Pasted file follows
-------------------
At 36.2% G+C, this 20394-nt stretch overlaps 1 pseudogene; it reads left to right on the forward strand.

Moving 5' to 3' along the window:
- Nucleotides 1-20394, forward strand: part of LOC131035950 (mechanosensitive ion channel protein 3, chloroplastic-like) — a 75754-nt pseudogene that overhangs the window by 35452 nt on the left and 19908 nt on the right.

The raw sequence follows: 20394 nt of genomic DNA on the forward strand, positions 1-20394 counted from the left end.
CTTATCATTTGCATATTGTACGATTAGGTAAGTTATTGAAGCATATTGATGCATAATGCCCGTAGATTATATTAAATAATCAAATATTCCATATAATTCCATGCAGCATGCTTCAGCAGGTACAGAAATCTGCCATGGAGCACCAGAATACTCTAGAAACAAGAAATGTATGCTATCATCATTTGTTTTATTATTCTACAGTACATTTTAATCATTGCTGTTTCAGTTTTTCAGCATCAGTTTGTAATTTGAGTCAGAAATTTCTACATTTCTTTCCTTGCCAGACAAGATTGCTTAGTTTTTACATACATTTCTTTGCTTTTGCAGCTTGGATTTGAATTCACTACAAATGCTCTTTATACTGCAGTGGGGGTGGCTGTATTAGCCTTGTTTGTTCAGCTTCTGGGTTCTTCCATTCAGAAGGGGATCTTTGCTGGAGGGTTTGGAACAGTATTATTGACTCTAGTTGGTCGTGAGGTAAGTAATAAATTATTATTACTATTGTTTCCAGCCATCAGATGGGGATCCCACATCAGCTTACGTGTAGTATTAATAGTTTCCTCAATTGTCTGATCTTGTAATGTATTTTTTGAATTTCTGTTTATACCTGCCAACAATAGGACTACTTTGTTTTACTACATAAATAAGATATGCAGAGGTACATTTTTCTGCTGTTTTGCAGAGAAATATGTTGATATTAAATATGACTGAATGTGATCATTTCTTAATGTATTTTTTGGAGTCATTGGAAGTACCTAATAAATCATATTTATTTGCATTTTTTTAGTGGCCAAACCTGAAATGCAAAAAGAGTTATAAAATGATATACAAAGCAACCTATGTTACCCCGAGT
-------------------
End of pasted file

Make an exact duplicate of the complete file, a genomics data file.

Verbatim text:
At 36.2% G+C, this 20394-nt stretch overlaps 1 pseudogene; it reads left to right on the forward strand.

Moving 5' to 3' along the window:
- Nucleotides 1-20394, forward strand: part of LOC131035950 (mechanosensitive ion channel protein 3, chloroplastic-like) — a 75754-nt pseudogene that overhangs the window by 35452 nt on the left and 19908 nt on the right.

The raw sequence follows: 20394 nt of genomic DNA on the forward strand, positions 1-20394 counted from the left end.
CTTATCATTTGCATATTGTACGATTAGGTAAGTTATTGAAGCATATTGATGCATAATGCCCGTAGATTATATTAAATAATCAAATATTCCATATAATTCCATGCAGCATGCTTCAGCAGGTACAGAAATCTGCCATGGAGCACCAGAATACTCTAGAAACAAGAAATGTATGCTATCATCATTTGTTTTATTATTCTACAGTACATTTTAATCATTGCTGTTTCAGTTTTTCAGCATCAGTTTGTAATTTGAGTCAGAAATTTCTACATTTCTTTCCTTGCCAGACAAGATTGCTTAGTTTTTACATACATTTCTTTGCTTTTGCAGCTTGGATTTGAATTCACTACAAATGCTCTTTATACTGCAGTGGGGGTGGCTGTATTAGCCTTGTTTGTTCAGCTTCTGGGTTCTTCCATTCAGAAGGGGATCTTTGCTGGAGGGTTTGGAACAGTATTATTGACTCTAGTTGGTCGTGAGGTAAGTAATAAATTATTATTACTATTGTTTCCAGCCATCAGATGGGGATCCCACATCAGCTTACGTGTAGTATTAATAGTTTCCTCAATTGTCTGATCTTGTAATGTATTTTTTGAATTTCTGTTTATACCTGCCAACAATAGGACTACTTTGTTTTACTACATAAATAAGATATGCAGAGGTACATTTTTCTGCTGTTTTGCAGAGAAATATGTTGATATTAAATATGACTGAATGTGATCATTTCTTAATGTATTTTTTGGAGTCATTGGAAGTACCTAATAAATCATATTTATTTGCATTTTTTTAGTGGCCAAACCTGAAATGCAAAAAGAGTTATAAAATGATATACAAAGCAACCTATGTTACCCCGAGT